Like many makers, a mame arcade machine has been on my list of things to build for quite a while. Recently though I had the pleasure of catching up with the Pimoroni guys and got to check out their PiCade arcade machine they launched on Kickstarter a few months back. Needless to say, playing around with the PiCade made my urge to build an arcade machine bubble back to the surface. I toyed with just buying one of the PiCade kits, which really are exceptional, but that's not really my style as I tend to like to hack / re-purpose old technology, so instead I decided to modify an old 80's desktop computer game instead.
The game itself was an old Grandstand Scramble desktop arcade machine which I stripped bare and mounted a Raspberry Pi 2 with a 5" HDMI TFT screen inside along side a PiCade controller board (available to buy seperately) to provide the control inputs needed aswell as an audio amplifier. The chasis was modified to accept additional buttons around the back and sides, and a custom controller panel was designed and laser cut to hold a miniature joystick and more buttons, and was mounted to the front.
For sound, a 4 ohm speaker was mounted in the old battery compartment and then everything was connected up using spade connectors and attached to the appropriate ports on the PiCade board via screw terminal blocks. The PiCade board connects to the Raspberry Pi via a short flexible micro USB cable, as well as a short AUX cable for the audio input. The original barrel jack was then modified by attaching a female USB connector on the end of the original wires and connected to the Raspberry Pi by another short flexible micro USB cable to provide power.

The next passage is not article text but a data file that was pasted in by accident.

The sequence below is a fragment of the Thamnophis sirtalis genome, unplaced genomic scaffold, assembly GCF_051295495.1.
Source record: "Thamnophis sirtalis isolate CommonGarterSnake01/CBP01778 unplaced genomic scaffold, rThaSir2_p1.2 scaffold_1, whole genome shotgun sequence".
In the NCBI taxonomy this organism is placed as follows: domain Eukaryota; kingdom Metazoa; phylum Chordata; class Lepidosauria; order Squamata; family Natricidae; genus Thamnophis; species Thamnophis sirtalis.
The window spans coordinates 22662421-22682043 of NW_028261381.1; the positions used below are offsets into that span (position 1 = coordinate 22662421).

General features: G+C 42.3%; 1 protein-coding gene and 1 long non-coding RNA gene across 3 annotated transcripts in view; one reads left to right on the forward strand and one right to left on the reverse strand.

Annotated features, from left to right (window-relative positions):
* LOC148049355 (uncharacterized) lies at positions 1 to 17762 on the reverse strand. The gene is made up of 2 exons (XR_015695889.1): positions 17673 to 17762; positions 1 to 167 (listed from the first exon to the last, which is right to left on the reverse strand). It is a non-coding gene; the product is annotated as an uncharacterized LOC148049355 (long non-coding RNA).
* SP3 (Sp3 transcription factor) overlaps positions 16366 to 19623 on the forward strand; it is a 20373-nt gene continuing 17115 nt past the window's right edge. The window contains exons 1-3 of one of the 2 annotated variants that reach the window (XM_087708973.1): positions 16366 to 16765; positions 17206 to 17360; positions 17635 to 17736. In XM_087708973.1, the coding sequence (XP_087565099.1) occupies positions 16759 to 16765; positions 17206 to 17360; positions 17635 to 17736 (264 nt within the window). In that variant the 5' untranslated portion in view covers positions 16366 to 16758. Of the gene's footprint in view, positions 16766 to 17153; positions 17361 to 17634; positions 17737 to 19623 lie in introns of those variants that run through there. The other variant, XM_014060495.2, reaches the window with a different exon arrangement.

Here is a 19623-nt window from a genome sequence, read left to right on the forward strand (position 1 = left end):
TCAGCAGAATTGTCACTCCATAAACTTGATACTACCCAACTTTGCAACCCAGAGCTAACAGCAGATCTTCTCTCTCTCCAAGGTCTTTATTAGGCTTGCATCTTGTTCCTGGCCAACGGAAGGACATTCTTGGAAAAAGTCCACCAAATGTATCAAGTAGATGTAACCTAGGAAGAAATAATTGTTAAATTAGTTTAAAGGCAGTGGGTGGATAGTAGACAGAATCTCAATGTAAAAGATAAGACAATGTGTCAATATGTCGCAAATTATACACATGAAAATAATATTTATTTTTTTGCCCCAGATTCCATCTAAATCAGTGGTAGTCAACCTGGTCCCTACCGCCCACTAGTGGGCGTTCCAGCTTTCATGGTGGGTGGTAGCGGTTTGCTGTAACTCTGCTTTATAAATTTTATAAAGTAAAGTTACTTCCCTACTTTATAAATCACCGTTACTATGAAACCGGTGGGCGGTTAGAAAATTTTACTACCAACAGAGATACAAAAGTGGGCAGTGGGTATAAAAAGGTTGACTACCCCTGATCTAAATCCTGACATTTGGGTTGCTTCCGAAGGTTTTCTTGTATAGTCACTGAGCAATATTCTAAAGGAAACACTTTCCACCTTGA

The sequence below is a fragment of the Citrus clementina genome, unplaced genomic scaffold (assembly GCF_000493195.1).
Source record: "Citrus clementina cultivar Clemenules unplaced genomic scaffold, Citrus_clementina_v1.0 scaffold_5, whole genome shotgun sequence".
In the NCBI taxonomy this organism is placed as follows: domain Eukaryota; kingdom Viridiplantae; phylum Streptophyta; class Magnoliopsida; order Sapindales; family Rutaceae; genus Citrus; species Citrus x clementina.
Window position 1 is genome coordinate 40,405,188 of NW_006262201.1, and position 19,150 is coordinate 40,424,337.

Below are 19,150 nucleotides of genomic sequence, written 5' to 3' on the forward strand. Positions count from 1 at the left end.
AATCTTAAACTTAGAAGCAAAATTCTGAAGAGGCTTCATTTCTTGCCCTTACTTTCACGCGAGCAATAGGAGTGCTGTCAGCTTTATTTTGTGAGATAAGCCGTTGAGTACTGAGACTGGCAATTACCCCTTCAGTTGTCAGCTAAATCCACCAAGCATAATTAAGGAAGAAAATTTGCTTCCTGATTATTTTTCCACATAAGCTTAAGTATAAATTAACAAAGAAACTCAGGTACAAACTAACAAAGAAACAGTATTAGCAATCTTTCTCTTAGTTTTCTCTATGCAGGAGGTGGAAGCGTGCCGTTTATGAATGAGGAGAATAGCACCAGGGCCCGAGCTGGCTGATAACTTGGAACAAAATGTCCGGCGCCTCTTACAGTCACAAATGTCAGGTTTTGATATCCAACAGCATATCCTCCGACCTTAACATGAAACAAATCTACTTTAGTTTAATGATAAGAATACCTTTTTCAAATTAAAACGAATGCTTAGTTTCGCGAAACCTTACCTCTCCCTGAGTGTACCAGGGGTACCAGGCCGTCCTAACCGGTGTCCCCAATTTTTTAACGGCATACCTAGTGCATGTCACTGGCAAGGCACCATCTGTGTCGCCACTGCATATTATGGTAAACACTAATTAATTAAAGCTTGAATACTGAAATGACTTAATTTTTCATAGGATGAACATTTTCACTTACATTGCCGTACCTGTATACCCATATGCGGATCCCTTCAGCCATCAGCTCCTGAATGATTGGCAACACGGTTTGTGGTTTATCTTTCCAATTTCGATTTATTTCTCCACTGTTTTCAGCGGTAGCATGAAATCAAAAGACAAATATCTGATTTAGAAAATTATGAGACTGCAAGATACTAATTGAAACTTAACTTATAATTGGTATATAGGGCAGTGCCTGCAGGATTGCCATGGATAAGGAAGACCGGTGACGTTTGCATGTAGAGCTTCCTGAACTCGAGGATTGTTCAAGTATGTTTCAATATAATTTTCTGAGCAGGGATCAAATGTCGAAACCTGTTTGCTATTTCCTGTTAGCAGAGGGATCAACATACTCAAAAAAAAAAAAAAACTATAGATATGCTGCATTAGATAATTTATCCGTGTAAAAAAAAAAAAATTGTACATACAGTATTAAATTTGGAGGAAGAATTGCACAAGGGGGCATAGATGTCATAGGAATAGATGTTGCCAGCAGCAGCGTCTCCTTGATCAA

As a couple of added extras, WiFi and wireless keyboard dongles were attached to allow for internet access / keyboard usage without the need to open the chassis, and for the final touches, a custom decal was designed and printed on a brushed aluminium sticker as a nod back to the original Grandstand Scramble decal.
With the actual build itself complete, the final bit was to install and configure the Retropie software and upload a few ROMs and the gaming fun could now begin.
All in all, this was actually a pretty quick build which was mainly due to how easy it was to bolt everything together, from the TFT screen to the PiCade controller board, and the simplicity of Retropie. In less than a weeks hacking I now have a one of kind, retro arcade machine, which I'm pretty pleased with (if I do say so myself).
If you are looking at building your own arcade machine then, this is definitely a setup I would recommend, and for those not so comfortable hacking their own machine together, the PiCade kit uses essentially the same setup in a more flat-pack setup.
Whichever route you take, I'm certain you'll end up with a great little arcade rig.